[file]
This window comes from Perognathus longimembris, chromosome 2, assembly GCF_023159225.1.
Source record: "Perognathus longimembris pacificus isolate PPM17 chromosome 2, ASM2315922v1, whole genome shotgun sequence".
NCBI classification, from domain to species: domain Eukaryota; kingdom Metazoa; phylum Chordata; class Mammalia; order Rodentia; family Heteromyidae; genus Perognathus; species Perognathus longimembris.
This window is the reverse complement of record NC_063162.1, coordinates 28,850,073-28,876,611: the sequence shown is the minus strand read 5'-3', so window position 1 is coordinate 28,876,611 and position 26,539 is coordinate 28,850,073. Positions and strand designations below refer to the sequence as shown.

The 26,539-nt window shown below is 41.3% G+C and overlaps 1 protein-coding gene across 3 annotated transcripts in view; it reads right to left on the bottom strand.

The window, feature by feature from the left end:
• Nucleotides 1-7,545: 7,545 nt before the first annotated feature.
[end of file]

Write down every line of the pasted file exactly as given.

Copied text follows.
This window comes from Perognathus longimembris, chromosome 2, assembly GCF_023159225.1.
Source record: "Perognathus longimembris pacificus isolate PPM17 chromosome 2, ASM2315922v1, whole genome shotgun sequence".
NCBI classification, from domain to species: domain Eukaryota; kingdom Metazoa; phylum Chordata; class Mammalia; order Rodentia; family Heteromyidae; genus Perognathus; species Perognathus longimembris.
This window is the reverse complement of record NC_063162.1, coordinates 28,850,073-28,876,611: the sequence shown is the minus strand read 5'-3', so window position 1 is coordinate 28,876,611 and position 26,539 is coordinate 28,850,073. Positions and strand designations below refer to the sequence as shown.

The 26,539-nt window shown below is 41.3% G+C and overlaps 1 protein-coding gene across 3 annotated transcripts in view; it reads right to left on the bottom strand.

The window, feature by feature from the left end:
• Nucleotides 1-7,545: 7,545 nt before the first annotated feature.